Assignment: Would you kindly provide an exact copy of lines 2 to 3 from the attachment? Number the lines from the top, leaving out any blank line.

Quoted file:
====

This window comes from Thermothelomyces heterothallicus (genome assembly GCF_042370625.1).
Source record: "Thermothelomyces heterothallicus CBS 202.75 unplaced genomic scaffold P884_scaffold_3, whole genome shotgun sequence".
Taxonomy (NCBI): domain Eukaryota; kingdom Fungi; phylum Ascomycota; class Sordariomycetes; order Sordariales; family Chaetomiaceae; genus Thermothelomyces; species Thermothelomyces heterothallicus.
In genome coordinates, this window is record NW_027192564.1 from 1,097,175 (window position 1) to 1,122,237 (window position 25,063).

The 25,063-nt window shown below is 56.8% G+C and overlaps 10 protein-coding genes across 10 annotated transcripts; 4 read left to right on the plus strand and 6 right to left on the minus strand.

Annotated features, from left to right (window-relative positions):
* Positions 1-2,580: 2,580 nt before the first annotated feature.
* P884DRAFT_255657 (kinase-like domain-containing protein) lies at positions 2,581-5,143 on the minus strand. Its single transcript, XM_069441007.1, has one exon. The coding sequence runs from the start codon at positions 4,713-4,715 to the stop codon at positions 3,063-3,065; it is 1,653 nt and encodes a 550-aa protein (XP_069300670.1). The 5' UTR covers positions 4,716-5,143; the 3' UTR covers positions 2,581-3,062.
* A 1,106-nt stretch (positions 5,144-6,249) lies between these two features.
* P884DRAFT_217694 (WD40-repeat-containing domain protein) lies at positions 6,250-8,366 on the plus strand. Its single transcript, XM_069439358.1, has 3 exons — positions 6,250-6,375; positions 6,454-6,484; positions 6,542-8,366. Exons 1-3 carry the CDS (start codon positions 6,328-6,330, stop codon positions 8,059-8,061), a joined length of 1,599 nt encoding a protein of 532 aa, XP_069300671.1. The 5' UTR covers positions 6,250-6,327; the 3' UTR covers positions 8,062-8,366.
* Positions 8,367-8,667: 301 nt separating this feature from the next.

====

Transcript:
Source record: "Thermothelomyces heterothallicus CBS 202.75 unplaced genomic scaffold P884_scaffold_3, whole genome shotgun sequence".
Taxonomy (NCBI): domain Eukaryota; kingdom Fungi; phylum Ascomycota; class Sordariomycetes; order Sordariales; family Chaetomiaceae; genus Thermothelomyces; species Thermothelomyces heterothallicus.